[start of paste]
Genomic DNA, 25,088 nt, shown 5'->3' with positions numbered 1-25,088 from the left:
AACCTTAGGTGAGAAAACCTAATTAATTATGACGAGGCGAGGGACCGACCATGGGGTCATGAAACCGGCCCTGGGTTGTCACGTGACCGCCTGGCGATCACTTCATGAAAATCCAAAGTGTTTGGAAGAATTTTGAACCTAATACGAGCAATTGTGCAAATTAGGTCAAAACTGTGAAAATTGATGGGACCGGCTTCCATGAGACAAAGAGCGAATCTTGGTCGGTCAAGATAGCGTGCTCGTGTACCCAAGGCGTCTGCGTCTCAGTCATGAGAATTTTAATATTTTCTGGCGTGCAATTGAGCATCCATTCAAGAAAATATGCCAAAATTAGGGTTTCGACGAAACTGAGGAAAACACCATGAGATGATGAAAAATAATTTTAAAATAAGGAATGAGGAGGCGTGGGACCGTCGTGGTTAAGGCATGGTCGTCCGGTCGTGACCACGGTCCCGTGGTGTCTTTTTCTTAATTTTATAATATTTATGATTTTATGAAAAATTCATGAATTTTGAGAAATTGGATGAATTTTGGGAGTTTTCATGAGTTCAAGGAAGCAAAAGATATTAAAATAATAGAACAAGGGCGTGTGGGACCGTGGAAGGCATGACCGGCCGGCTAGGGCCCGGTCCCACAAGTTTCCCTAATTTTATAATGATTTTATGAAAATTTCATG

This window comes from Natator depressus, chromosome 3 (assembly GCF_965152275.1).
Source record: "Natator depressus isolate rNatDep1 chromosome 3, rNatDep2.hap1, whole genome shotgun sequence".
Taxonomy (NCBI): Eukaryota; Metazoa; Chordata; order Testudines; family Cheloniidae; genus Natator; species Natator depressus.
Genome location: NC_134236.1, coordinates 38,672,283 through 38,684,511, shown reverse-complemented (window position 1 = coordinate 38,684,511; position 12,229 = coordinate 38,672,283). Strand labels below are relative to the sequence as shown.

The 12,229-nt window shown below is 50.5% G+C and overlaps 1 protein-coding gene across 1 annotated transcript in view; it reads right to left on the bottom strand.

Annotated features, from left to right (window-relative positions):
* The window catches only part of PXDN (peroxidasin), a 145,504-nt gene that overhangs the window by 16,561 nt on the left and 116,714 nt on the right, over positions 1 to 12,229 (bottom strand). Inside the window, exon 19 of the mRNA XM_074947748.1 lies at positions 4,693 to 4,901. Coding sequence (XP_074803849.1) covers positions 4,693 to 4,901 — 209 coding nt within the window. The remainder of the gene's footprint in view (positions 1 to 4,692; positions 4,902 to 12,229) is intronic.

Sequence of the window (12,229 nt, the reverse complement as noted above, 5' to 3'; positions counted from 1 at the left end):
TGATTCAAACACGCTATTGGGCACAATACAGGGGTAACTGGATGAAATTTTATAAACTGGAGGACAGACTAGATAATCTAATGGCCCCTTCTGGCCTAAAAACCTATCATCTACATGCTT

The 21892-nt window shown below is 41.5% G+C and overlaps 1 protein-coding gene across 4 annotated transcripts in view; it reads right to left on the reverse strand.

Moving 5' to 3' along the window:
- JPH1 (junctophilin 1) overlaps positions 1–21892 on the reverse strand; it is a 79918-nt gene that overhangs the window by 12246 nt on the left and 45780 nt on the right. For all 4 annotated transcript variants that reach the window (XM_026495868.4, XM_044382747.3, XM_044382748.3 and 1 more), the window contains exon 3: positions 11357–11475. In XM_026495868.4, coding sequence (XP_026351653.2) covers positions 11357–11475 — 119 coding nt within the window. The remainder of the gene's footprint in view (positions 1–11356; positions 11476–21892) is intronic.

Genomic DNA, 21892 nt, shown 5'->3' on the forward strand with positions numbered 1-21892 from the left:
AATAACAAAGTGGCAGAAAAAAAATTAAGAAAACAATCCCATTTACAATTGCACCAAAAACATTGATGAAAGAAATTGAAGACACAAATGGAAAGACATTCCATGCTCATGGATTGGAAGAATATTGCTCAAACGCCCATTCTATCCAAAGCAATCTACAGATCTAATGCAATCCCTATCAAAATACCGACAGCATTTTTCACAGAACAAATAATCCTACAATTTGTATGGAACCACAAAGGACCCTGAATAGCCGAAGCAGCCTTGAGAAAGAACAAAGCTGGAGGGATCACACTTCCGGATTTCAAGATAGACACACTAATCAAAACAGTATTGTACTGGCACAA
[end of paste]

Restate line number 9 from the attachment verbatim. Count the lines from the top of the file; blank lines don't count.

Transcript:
* The window catches only part of PXDN (peroxidasin), a 145,504-nt gene that overhangs the window by 16,561 nt on the left and 116,714 nt on the right, over positions 1 to 12,229 (bottom strand). Inside the window, exon 19 of the mRNA XM_074947748.1 lies at positions 4,693 to 4,901. Coding sequence (XP_074803849.1) covers positions 4,693 to 4,901 — 209 coding nt within the window. The remainder of the gene's footprint in view (positions 1 to 4,692; positions 4,902 to 12,229) is intronic.